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How to Adjust to Losing Your Hair – Frances Gapper

Make an appointment with the GP, who examines your scalp and says, Hmm, only a little. At your age, a degree of hair thinning’s to be expected. While she talks, gaze enviously at her lustrous dark bob. Recall the saying a woman’s glory is her hair. Feel ashamed of your vanity and for having wasted her time. Go home and go online. Buy coconut oil, nutritional supplements and a laser gun.

Consult a sparse-haired trichologist, who used to be a barber. A stone owl on his chimney, a No Hawkers No Traders sign on his front door, a gloomy entrance hall. On your first visit he says it’s not female-pattern hair thinning, diagnoses a progressive condition. Says all you can do is manage the symptoms (itchiness and sharp tugs) and rearrange what’s left. While blow-drying it for volume, he chats about his son, who lives near Morecambe Bay and loves it there. Picture shining mud flats uncovered by the retreating tide.

Your eyebrows have gone straggly, a hairdresser says they need a trim. But when she zips her razor over them, they vanish (find a good tattooist, she’ll microblade you new ones.) Other hairdressers giggle at the back of the salon as – left facing yourself in the mirror – you pull forward your wet rat’s tails, trying to mask your forehead.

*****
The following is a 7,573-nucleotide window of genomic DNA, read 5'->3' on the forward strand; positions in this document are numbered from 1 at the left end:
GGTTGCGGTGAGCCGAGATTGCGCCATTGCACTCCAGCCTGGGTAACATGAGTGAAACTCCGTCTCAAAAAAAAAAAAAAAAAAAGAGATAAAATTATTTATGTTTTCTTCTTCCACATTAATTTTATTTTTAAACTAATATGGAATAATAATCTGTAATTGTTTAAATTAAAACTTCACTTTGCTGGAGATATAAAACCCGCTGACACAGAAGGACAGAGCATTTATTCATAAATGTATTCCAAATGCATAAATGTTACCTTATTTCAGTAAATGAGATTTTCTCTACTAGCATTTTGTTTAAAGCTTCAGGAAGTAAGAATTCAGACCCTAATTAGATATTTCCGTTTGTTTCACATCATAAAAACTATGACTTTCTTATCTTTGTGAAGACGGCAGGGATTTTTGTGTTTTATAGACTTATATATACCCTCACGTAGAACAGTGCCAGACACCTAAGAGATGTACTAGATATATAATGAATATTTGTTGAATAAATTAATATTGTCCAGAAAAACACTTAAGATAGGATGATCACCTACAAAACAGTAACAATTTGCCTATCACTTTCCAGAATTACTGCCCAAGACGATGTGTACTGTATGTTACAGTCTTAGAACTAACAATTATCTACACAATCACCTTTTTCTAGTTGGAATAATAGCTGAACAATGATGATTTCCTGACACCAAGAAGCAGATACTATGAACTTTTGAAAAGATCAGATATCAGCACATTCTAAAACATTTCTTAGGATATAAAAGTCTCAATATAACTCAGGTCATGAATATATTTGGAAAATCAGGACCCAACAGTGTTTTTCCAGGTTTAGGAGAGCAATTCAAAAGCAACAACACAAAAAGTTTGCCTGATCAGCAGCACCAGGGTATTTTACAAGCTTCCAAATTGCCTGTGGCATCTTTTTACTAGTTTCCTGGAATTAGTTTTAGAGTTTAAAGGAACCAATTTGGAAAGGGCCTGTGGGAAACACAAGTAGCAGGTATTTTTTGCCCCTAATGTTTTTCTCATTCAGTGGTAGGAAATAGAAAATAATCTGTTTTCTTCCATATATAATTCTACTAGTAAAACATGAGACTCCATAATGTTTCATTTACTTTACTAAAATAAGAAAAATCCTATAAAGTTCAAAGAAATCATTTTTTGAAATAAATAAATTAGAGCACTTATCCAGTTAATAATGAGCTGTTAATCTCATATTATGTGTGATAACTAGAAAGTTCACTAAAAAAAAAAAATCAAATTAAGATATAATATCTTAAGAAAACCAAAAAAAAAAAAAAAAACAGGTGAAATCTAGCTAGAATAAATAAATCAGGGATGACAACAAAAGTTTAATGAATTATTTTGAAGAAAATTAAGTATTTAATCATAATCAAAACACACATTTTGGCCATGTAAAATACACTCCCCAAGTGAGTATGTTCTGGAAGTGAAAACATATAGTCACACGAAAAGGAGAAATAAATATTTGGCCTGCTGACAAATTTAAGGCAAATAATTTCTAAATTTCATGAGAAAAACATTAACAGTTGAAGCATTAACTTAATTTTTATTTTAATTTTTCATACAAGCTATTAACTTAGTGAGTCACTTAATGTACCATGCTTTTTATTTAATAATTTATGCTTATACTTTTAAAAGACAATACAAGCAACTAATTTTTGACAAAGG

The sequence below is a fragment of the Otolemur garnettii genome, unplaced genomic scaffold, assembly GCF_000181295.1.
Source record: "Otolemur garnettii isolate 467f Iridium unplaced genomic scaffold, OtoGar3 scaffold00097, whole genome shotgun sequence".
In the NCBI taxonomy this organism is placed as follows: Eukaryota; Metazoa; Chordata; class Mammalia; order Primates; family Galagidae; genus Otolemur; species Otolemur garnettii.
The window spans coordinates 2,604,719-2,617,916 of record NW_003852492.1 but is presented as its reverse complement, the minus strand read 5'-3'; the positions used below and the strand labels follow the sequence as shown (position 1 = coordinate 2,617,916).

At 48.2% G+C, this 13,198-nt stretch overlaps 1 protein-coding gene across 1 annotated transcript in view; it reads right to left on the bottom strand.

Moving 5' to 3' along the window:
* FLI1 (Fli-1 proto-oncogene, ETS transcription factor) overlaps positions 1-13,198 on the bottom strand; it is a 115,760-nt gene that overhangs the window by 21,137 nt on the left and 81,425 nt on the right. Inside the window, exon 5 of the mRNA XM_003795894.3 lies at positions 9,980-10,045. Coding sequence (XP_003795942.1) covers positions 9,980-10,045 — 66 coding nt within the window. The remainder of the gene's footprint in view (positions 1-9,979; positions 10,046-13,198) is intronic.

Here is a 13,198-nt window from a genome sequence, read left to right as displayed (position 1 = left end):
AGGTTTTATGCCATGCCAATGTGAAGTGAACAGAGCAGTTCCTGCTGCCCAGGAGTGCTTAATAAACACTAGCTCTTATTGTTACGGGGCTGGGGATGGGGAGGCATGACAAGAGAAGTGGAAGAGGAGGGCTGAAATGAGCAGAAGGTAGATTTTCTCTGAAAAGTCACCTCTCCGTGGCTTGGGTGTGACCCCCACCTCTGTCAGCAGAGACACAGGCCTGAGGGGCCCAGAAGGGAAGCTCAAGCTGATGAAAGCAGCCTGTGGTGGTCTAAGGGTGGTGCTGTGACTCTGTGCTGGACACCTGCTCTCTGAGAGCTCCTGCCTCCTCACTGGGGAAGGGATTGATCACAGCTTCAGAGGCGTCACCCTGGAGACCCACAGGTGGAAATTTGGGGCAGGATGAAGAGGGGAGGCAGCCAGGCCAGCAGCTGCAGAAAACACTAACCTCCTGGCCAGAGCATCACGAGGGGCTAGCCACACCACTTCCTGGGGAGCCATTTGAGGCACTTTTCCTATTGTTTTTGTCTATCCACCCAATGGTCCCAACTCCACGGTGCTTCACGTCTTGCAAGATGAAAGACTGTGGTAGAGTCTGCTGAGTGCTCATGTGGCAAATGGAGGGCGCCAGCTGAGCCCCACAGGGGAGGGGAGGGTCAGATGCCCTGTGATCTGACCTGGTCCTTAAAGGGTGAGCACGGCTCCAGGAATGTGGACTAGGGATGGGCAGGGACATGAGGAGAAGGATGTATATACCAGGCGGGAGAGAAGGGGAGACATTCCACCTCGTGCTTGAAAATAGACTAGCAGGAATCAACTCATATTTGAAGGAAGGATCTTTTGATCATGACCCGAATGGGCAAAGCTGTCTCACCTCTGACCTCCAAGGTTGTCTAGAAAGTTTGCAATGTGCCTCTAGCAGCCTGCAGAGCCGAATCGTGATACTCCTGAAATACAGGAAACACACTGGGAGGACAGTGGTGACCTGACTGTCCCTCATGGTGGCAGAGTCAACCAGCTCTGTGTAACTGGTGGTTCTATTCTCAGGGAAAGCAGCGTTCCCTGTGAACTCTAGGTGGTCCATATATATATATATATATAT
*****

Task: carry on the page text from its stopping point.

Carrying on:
When you encounter neighbours outdoors, suppress an urge to hold your fringe in place. But no one mentions it (only one horrified stare). Perhaps they think you have cancer.

Your scalp hurts in cold winter rain (hair’s functional as well as decorative). Feel jealous of the trees, who’ll re-sprout.

The week before you turn sixty-five, get your partner to shave your head. Insist on total removal. Afterwards, look at yourself in the big mirror. Amazonian! Your partner says it was time.

Backslide. Try wigs: the Connie, the Rousseau, the Zumba. Aim for a natural look, fail repeatedly. Return the wigs to their boxes, except for the Amore Harvest Gold which occupies a wig stand in a dark corner. Keep thinking you’re being haunted by Diana Princess of Wales.

Buy hats. Partner says no to turbans.

A former friend who dropped you, a photographer who moved to the Netherlands, has the same condition, to judge from her X page. Her self-portraits are included in an exhibition.

Remember that time you gave Mum a severe haircut: job done you thought, but your sister cried, She looks like a concentration camp inmate. Remember when the care home’s visiting hairdresser left Mum sweetly smiling amid a mass of soft grey curls: pretty you thought, but your sister cried once more, It’s not her, not her.

Recall the saying either bald or bonkers. Mum never lost her hair, so maybe you won’t lose your mind?